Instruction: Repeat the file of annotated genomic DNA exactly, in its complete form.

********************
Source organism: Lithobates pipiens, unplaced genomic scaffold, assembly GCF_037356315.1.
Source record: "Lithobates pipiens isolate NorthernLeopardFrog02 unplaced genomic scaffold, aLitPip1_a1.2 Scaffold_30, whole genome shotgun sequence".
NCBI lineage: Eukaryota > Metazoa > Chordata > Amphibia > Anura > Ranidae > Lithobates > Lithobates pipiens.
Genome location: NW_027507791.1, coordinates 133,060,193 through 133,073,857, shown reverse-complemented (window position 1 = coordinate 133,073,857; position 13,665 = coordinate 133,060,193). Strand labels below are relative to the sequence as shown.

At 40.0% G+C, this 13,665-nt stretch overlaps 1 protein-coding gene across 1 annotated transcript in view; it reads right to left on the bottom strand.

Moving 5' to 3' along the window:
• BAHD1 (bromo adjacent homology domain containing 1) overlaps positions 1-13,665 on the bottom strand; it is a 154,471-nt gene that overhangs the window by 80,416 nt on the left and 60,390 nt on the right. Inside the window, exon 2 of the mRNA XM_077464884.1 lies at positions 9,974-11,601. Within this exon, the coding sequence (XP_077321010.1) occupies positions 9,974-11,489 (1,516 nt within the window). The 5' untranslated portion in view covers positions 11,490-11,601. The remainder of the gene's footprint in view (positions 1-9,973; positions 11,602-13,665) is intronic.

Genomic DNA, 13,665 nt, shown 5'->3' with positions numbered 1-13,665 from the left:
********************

Source organism: Lithobates pipiens, unplaced genomic scaffold, assembly GCF_037356315.1.
Source record: "Lithobates pipiens isolate NorthernLeopardFrog02 unplaced genomic scaffold, aLitPip1_a1.2 Scaffold_30, whole genome shotgun sequence".
NCBI lineage: Eukaryota > Metazoa > Chordata > Amphibia > Anura > Ranidae > Lithobates > Lithobates pipiens.
Genome location: NW_027507791.1, coordinates 133,060,193 through 133,073,857, shown reverse-complemented (window position 1 = coordinate 133,073,857; position 13,665 = coordinate 133,060,193). Strand labels below are relative to the sequence as shown.

At 40.0% G+C, this 13,665-nt stretch overlaps 1 protein-coding gene across 1 annotated transcript in view; it reads right to left on the bottom strand.

Moving 5' to 3' along the window:
• BAHD1 (bromo adjacent homology domain containing 1) overlaps positions 1-13,665 on the bottom strand; it is a 154,471-nt gene that overhangs the window by 80,416 nt on the left and 60,390 nt on the right. Inside the window, exon 2 of the mRNA XM_077464884.1 lies at positions 9,974-11,601. Within this exon, the coding sequence (XP_077321010.1) occupies positions 9,974-11,489 (1,516 nt within the window). The 5' untranslated portion in view covers positions 11,490-11,601. The remainder of the gene's footprint in view (positions 1-9,973; positions 11,602-13,665) is intronic.

Genomic DNA, 13,665 nt, shown 5'->3' with positions numbered 1-13,665 from the left: